Over the past twelve years the cartoons by Jim published monthly in Touchstone have invited viewers to think about the implications of issues arising in the life of church and society. The cartoonist has not avoided controversial issues and has sometimes pushed the boundaries of traditional ideas. As he states in an introduction to this collection, his intention has been to provoke those inside churches to think about what it means to be church in the modern world.” John Meredith, Touchstone magazine, February 2020


About the Author

‘Jim’ lives and works in Auckland, New Zealand. However, those who know his life story know that he grew up in Australia as Brendan Boughen – the son of a preacher man – and has been drawing cartoons throughout his life, very often with religious themes inspired by his upbringing in the Christian Church.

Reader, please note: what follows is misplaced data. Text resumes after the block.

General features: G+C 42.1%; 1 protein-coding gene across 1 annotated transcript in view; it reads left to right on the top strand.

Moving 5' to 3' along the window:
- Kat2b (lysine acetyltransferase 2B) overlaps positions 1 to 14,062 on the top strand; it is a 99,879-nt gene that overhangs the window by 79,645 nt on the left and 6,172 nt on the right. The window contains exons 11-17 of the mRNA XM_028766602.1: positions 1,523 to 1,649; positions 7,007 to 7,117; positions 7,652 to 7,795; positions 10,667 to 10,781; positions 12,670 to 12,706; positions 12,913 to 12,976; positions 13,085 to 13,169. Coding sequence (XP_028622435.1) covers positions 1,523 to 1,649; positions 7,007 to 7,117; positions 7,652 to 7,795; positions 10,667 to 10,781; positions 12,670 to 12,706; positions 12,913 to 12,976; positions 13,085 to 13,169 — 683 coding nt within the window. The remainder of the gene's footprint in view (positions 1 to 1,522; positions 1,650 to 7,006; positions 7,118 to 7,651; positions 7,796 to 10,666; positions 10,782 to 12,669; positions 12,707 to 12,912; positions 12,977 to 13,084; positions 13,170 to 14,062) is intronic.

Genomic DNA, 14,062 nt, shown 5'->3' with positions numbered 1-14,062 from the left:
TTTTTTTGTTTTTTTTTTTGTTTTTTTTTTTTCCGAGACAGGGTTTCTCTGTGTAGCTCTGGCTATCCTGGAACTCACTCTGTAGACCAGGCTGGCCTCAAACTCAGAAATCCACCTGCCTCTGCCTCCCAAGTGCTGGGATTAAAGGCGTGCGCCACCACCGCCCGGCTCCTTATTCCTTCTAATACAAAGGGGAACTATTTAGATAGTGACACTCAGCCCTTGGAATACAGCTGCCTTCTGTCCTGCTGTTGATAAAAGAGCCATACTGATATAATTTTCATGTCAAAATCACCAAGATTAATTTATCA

Jim was published in his first newspaper by the age of 13 and in his first book by 14. Since then, his cartoons have featured in magazines and web sites in Australia, New Zealand, the UK and the USA.

In 2006, Jim published his first book, called ‘Gone Astray: A collection of (sac)religious cartoons by Jim’, which chronicled his first 10 years of cartooning on ‘churchy’ topics. Since then, his single-panel cartoons have featured monthly in Touchstone magazine (published by the Methodist Church of New Zealand) – and touched on wide range of topics relevant to church-going people, as well as those outside church walls who may look in through the windows wondering what the heck is going on inside.